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Bizarro 2015 Mariners, Part 2: This Too Shall Pass

One of the great perks of writing this blog is a preview copy of Out of the Park Baseball, now in its 16th edition. This is very much a plug for the baseball simulator because it is well-earned. OOTP 16 continues the upward trajectory of baseball's most robust simulation game. There is a learning curve because of all the options, but for a hardcore baseball geek, it is nirvana.

I downloaded my preview copy of OOTP 16 and naturally chose to take Jack Zduriencik's post with the 2015 Mariners to simulate the 2015 season. What unfolded is epic enough to split into three posts. This is the second post in the trilogy. You can read the first one here.

I left off in part 1 mulling a massive deal. The Diamondbacks offered me 1B Paul Goldschmidt for 2B Robinson Cano and OF Alex Jackson.

I started playing with the trade proposal. I was comfortable dealing Cano for Goldschmidt straight up. I could go with Brad Miller, Chris Taylor, and Ketel Marte in the middle of my infield for years to come. Sure, the offense would take a hit without Cano, but would it in the end? Goldschmidt was a clear and obvious upgrade at first base and could immediately become the center of my lineup for years to come.

I was unwilling to part with Alex Jackson. The Mariners are thin on outfield prospects and power hitters. Jackson fills both needs. I wanted to offer up DJ Peterson in Jackson's place but, alas, at the time Peterson was injured so I was not allowed to try the proposal. I offered Patrick Kivlehan but Arizona would not agree to the deal. So, I backed off, and rejected the deal altogether.

Of course, Robinson Cano got injured the next week. He was gone for a month. Austin Jackson also hurt himself, so I called up a revitalized Franklin Gutierrez to take his place. He promptly got hurt a week later. Rickie Weeks, my Cano replacement for the time being, also decided to hit the DL during this time. Lastly, Hisashi Iwakuma must have felt left out, because he came up with a finger injury too. I was without all of these players for the majority of June.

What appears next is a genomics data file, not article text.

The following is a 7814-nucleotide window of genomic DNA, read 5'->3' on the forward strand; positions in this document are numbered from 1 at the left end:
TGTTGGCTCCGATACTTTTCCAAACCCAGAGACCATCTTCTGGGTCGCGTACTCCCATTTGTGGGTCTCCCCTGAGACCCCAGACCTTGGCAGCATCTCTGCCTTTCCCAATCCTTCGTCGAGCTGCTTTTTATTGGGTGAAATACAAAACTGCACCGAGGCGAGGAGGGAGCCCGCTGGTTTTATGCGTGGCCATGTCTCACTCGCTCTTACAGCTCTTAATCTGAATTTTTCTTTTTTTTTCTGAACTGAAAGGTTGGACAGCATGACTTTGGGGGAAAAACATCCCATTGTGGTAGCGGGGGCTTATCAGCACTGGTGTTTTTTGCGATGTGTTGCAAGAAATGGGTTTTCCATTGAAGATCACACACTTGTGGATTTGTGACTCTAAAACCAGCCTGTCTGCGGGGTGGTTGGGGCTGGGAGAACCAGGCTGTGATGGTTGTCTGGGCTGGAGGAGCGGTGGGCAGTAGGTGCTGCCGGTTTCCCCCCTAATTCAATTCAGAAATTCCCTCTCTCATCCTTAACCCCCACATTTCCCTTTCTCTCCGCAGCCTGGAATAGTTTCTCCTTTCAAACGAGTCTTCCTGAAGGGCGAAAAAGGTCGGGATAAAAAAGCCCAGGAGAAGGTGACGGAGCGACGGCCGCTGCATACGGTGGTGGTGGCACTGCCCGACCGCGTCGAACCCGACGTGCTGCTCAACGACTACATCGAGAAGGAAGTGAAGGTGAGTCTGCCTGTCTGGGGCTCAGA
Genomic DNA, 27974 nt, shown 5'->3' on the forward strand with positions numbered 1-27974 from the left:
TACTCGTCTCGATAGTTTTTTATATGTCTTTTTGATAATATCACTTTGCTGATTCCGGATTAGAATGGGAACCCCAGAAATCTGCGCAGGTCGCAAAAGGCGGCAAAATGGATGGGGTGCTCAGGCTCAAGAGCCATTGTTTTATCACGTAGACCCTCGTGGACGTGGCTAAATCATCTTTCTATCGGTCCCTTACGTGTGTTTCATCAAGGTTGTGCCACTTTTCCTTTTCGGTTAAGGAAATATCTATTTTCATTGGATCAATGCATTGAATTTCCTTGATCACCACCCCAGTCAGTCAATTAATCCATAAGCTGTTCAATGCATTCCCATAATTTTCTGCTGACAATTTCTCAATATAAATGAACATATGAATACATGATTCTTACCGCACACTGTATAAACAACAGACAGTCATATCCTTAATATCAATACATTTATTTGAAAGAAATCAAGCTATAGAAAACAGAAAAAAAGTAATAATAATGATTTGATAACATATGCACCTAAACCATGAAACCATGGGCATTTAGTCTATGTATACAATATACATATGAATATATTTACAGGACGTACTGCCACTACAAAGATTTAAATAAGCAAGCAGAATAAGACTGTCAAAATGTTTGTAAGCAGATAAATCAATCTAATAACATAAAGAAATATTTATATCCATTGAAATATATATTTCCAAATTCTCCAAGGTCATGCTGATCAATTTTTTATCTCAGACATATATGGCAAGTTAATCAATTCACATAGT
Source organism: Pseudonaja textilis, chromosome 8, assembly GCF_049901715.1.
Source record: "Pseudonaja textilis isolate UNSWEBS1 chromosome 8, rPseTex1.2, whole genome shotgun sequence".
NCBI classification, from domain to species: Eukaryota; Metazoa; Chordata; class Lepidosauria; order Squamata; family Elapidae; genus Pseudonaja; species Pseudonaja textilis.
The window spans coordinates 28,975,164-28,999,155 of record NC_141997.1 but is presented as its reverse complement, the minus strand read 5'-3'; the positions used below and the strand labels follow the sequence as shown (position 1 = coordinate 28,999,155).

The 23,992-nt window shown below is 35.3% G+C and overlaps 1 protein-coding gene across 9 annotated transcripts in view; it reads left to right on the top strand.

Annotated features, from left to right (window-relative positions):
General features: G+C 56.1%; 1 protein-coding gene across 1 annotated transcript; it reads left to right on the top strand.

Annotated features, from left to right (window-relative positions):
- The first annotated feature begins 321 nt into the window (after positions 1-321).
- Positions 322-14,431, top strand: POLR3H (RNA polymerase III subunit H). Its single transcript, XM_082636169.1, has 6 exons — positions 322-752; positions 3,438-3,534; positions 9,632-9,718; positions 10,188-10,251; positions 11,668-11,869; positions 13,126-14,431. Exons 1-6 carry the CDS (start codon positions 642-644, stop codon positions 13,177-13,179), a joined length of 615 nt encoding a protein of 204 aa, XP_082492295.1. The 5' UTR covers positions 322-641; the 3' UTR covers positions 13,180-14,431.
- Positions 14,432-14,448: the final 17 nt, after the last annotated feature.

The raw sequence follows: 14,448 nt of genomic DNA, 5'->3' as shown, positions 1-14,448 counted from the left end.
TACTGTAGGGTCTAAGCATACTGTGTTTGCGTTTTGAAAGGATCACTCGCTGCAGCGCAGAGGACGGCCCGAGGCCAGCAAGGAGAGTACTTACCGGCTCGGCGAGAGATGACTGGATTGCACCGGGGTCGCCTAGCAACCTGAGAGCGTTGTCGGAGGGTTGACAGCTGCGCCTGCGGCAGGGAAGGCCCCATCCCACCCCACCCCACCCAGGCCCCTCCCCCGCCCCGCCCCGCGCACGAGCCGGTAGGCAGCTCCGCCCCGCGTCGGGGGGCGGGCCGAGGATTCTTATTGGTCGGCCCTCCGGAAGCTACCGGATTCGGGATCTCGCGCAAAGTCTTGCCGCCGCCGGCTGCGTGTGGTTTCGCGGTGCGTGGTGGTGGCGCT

It was time to tread water and hope for the best. The good news was that all of these key players would come back with plenty of the season left to go. I figured if I could go about .500 and stay within a few games of the division lead I would be okay.

Rickie Weeks came back from his injury first, but Lloyd McClendon didn't plan to play him above Chris Taylor in Cano's absence. Weeks hadn't hit much in his few at-bats to date anyway, so I decided to shop him around and see if I could pick up a serviceable outfielder with my glut of injuries. The Tigers surfaced with a somewhat surprising offer. I got Rajai Davis for Rickie Weeks straight up. Davis, thankfully, came over to Seattle and caught fire for the first month, right when I needed someone to do some hitting. Slowly but surely the team got healthy. More importantly, my bizarro Mariners never fell out of first place. I was starting to feel pretty good about the team.

Howard Lincoln was less enthused about the team - more specifically, one position. He remember his goals for me, and acknowledged that the team was doing better than he hoped. However, I hadn't done anything about shortstop. He really, really wanted someone besides Brad Miller or Chris Taylor or Ketel Marte at shortstop. I grated my teeth, forced my best grin, and went about making Lincoln's dreams come true.

It was really hard to find an upgrade at shortstop because Brad Miller was quite good. He established himself as the third best position player on the team behind Cano and Kyle Seager. Miller was having one of the better years out of a shortstop in baseball. Moreover, the Mariners were starved for runs, and only Cano had produced more at the plate than Miller.

I found one candidate that could work though: Brewers shortstop Jean Seguera. He was young, pretty cheap, and under team control for a while. He was also one of the few shortstops in baseball with a better OPS than Brad Miller. I needed to find an offensive upgrade, and Seguera would provide that while also getting Howard Lincoln off of my back. I went into trade discussions with Milwaukee, hoping to protect players on my 25-man roster plus D.J. Peterson and Alex Jackson, clearly my two best hitting prospects.